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Uganda’s Private Sector Registers Growth For Sixth Month Running In January

January saw continued growth of the Ugandan private sector with rising new orders supporting increases in business activity as the monthly headline Stanbic Bank Purchasing Managers’ Index (PMI) rose to 53.2 from 52.0 recorded in December.

Firms reported expansion in their employment and purchasing activity however, higher fuel, utility, raw material and staff costs pushed up input prices again, with output prices raised in response.

Readings above 50.0 signal an improvement in business conditions on the previous month, while readings below 50.0 show deterioration. This is the third month running that the Stanbic PMI has been above the 50.0 no-change mark.

Referring to the latest survey results, Mulalo Madula, Economist at Standard Bank Group said, “Evidence from the latest PMI shows continued growth in Uganda’s private sector, with headline numbers starting to outperform the series average. Private sector output increased for the sixth consecutive month on improved demand and successful advertising drive. Employment has been driven by a growing demand and the desire to manage workloads. Capacity was thus sufficient, and the work backlog was reduced. However, external demand fell for the first time in three months, creating a difficult external environment for the private sector.”

New orders expanded for the sixth successive month at the start of the year, with some firms indicating that success in securing new clients had helped them to boost overall new order inflows.

The Stanbic Bank PMI is compiled by S&P Global from responses to questionnaires sent to purchasing managers in a panel of around 400 private sector companies. The sectors covered by the survey include agriculture, mining, manufacturing, construction, wholesale, retail and services. Data was first collected June 2016.

The PMI is a weighted average of the following five indices: New Orders (30%), Output (25%), Employment (20%), Suppliers’ Delivery Times (15%) and Stocks of Purchases (10%).

Improving demand and advertising efforts led to a further rise in business activity. Output increased for the sixth month in a row. Four of the five broad sectors covered by the survey registered a rise in activity. New orders rose in the agriculture, services and wholesale & retail categories, but fell in industry and construction.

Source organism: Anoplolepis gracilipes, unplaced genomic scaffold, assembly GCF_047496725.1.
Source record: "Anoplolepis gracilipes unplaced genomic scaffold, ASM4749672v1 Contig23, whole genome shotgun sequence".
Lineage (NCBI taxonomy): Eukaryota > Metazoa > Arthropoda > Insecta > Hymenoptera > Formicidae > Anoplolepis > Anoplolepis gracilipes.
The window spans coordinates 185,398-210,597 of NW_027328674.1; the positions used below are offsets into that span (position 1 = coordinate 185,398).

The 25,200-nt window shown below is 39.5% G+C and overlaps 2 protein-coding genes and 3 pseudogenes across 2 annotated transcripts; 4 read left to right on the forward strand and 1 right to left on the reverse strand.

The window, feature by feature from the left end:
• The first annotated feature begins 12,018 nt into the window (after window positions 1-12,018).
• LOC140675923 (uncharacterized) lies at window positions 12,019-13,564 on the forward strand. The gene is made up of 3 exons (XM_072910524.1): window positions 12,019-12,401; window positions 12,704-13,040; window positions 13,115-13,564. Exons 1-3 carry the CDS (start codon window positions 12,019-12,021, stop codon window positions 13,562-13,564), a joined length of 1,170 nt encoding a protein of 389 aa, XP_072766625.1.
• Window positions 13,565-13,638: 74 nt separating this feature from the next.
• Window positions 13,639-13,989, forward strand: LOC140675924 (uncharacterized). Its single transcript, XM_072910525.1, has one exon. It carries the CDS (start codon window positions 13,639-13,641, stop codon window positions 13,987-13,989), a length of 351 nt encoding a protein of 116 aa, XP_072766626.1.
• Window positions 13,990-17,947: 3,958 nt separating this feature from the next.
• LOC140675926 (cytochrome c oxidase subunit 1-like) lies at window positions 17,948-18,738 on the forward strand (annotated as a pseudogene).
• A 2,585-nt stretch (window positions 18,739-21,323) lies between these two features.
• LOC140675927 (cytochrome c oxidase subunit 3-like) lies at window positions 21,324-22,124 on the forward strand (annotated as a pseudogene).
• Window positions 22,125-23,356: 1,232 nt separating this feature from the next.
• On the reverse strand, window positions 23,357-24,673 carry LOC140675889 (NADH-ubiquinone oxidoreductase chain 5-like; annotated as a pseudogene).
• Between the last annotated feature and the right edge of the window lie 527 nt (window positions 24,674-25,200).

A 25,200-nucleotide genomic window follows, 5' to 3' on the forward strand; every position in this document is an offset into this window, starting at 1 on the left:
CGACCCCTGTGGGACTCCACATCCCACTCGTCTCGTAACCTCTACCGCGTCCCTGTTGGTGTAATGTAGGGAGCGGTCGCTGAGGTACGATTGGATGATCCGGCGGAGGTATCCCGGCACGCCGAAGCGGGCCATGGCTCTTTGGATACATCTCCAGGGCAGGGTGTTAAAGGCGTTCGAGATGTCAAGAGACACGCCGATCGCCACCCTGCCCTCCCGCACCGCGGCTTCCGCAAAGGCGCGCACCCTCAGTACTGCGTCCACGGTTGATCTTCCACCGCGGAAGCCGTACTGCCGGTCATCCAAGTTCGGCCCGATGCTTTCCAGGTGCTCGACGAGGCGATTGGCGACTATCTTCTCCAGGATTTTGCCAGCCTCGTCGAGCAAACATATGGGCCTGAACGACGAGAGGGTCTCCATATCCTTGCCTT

With new orders coming in and firms keen to keep on top of workloads, employment went up further in January. Staffing levels were up in the agriculture, construction and service sectors, but overheads also increased.

Madula said, “Another negative factor was that firms continued to increase selling prices in January, mainly due to rising input costs. However, inflationary pressures should ease this year, which will allow the MPC to adopt a more dovish stance later in the year. This will support private consumption in the medium term. Overall confidence improved in early 2023. The current positive business sentiment suggests that growth momentum will remain strong in the coming months.”

Companies in Uganda increased their purchasing activity for the third successive month at the start of 2023. Anecdotal evidence suggested that input buying had been expanded in line with higher new orders. Agriculture, construction, industry and wholesale and retail all posted rises in purchasing.

Around 16% of respondents signaled an increase in overall input prices, which they mainly linked to higher costs for electricity, fuel and water plus purchases and staff. Input prices rose across each of the five broad sectors covered by the survey. With input costs rising, companies increased their own charges accordingly. Output price inflation has now been registered in each of the past 17 months.

Hopes that more new customers will be secured over the course of the coming year supported optimism in the 12-month outlook for business activity. Around 74% of respondents predicted a rise in output, while just 4% were pessimistic.

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